“There is a lot of power in that message of reinvention,” Hall added. “We made the film in an immersive way, to suggest the confusion he went through. The brain is a landscape, in this case a ravaged one, with the wind sending memories this way and that. So the film’s not very linear, as we tried to capture his view of the world.”

      The film’s blurry impressions are quite different from what the Brits caught for their previous music-related feature, Katy Perry’s Part of Me—one of the highest-grossing music docs of all time—which captured the popster’s world tour. But these efforts are more related than they might seem.

      “Among the filmmakers we admire,” Lovelace stated, “there’s always one project they were born to make—like Gus Van Sant and Milk. The Edwyn Collins film was that for us. With Katy Perry, we learned how to commit everything to what we were doing. And by the time we were almost done with Possibilities, we knew we would succeed even if no one ever got to see it. What did we learn from him? That creativity is hard work, no matter how or why it happens, and that whatever else we do now has to have a lot of soul to it.”

      Several other VIFF items, such as the animated Rocks in My Pocket (October 4, 5, and 7), depict people shadowed by the black dogs of depression. And other films examine the challenges of those hemmed in by physical constraints. Becoming Bulletproof (October 6 and 9) examines the small travails and bigger victories of young adults with various disabilities who come together to shoot a movie.

      “Honestly, when they asked me to document their efforts,” Michael Barnett recalled on the line from his Los Angeles home, “I thought I could make a film about filmmaking, just through a different lens. I had every kind of misconception. But the minute I went into that camp, I was blown away. Everyone was working 15- or 16-hour days. Even more striking was how inclusive the whole thing was.”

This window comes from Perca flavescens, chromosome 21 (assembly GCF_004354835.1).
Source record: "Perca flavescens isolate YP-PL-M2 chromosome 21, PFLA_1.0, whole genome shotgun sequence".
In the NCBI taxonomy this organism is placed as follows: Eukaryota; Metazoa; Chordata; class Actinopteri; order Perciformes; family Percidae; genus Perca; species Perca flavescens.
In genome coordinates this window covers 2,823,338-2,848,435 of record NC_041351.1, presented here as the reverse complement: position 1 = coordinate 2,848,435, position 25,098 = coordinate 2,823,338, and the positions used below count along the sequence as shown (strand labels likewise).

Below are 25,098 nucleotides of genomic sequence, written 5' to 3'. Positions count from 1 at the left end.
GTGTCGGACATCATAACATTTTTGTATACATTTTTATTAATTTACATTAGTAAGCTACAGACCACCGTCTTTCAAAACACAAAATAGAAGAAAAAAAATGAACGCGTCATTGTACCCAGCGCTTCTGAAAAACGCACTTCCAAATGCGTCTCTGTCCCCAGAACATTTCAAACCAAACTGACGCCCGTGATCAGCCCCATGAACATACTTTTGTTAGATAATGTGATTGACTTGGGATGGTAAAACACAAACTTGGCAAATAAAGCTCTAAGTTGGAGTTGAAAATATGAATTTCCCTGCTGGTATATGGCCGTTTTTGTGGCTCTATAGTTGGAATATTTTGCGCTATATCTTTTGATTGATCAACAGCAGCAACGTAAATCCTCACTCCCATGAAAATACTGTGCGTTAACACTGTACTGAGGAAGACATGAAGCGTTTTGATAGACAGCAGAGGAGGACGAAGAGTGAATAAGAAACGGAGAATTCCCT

The first-time feature director didn’t minimize obstacles faced by the participants he met at Vermont’s Zeno Mountain Farm, where rehearsals happened for the western comedy they wanted to shoot.

      “This community has very severe disabilities, particularly A J”—he said of one principal actor—“who was living a very frustrated life with cerebral palsy. I watched him get completely transformed into someone with a lot to contribute.”

      Another actor, Jeremy, has Williams syndrome, the high-functioning disability found in last year’s film Gabrielle, about a Montreal singer. “People with Williams are wired different,” the young filmmaker said. “They’re literally born to act and make music. All the people at Zeno are totally engaged when working, but the rest of the time they’re struggling with ADD and everything else.”

      Like Lovelace and Hall, Barnett makes commercials and promos for a living, and the pro bono nature of Zeno appealed to him. He’ll get to share that Bulletproof spirit with festgoers in October.

      “We’re bringing the whole gang in four or five RVs,” he revealed, “and we’re doing a whole West Coast tour. Remember that no one is getting paid; they’re choosing to be there, choosing to make a movie, and choosing to be kind to each other. Overall, this project made me think that everyone is, in fact, capable of this level of creativity, but most people never access that portion of their brain. Society expects so little from people with disabilities, and more, really, could be expected from the rest of us. Something like this makes you think about your own life, whatever its capacity, and what it takes to be given a real purpose in the world.”